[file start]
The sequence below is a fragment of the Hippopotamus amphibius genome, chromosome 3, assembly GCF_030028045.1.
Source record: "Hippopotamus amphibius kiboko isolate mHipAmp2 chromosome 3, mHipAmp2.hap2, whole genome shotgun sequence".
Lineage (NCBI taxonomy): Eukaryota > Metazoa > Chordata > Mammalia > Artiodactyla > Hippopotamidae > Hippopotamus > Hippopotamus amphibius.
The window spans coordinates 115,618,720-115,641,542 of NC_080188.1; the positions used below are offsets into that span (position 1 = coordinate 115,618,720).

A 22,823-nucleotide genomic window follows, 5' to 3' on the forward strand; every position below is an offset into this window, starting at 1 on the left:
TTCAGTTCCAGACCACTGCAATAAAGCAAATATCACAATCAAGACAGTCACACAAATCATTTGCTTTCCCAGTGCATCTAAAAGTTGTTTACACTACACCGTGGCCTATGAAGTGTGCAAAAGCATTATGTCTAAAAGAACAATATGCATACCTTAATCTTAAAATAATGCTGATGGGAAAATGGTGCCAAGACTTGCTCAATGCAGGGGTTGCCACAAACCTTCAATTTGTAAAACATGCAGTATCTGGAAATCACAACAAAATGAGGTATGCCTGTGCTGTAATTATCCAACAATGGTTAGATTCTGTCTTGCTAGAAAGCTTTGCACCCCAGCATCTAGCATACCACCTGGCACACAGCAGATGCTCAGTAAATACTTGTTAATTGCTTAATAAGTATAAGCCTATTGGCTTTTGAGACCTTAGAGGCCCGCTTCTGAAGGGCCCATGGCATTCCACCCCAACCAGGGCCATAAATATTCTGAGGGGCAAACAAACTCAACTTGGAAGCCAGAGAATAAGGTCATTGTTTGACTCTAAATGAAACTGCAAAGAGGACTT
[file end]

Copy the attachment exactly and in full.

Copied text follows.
The sequence below is a fragment of the Hippopotamus amphibius genome, chromosome 3, assembly GCF_030028045.1.
Source record: "Hippopotamus amphibius kiboko isolate mHipAmp2 chromosome 3, mHipAmp2.hap2, whole genome shotgun sequence".
Lineage (NCBI taxonomy): Eukaryota > Metazoa > Chordata > Mammalia > Artiodactyla > Hippopotamidae > Hippopotamus > Hippopotamus amphibius.
The window spans coordinates 115,618,720-115,641,542 of NC_080188.1; the positions used below are offsets into that span (position 1 = coordinate 115,618,720).

A 22,823-nucleotide genomic window follows, 5' to 3' on the forward strand; every position below is an offset into this window, starting at 1 on the left:
TTCAGTTCCAGACCACTGCAATAAAGCAAATATCACAATCAAGACAGTCACACAAATCATTTGCTTTCCCAGTGCATCTAAAAGTTGTTTACACTACACCGTGGCCTATGAAGTGTGCAAAAGCATTATGTCTAAAAGAACAATATGCATACCTTAATCTTAAAATAATGCTGATGGGAAAATGGTGCCAAGACTTGCTCAATGCAGGGGTTGCCACAAACCTTCAATTTGTAAAACATGCAGTATCTGGAAATCACAACAAAATGAGGTATGCCTGTGCTGTAATTATCCAACAATGGTTAGATTCTGTCTTGCTAGAAAGCTTTGCACCCCAGCATCTAGCATACCACCTGGCACACAGCAGATGCTCAGTAAATACTTGTTAATTGCTTAATAAGTATAAGCCTATTGGCTTTTGAGACCTTAGAGGCCCGCTTCTGAAGGGCCCATGGCATTCCACCCCAACCAGGGCCATAAATATTCTGAGGGGCAAACAAACTCAACTTGGAAGCCAGAGAATAAGGTCATTGTTTGACTCTAAATGAAACTGCAAAGAGGACTT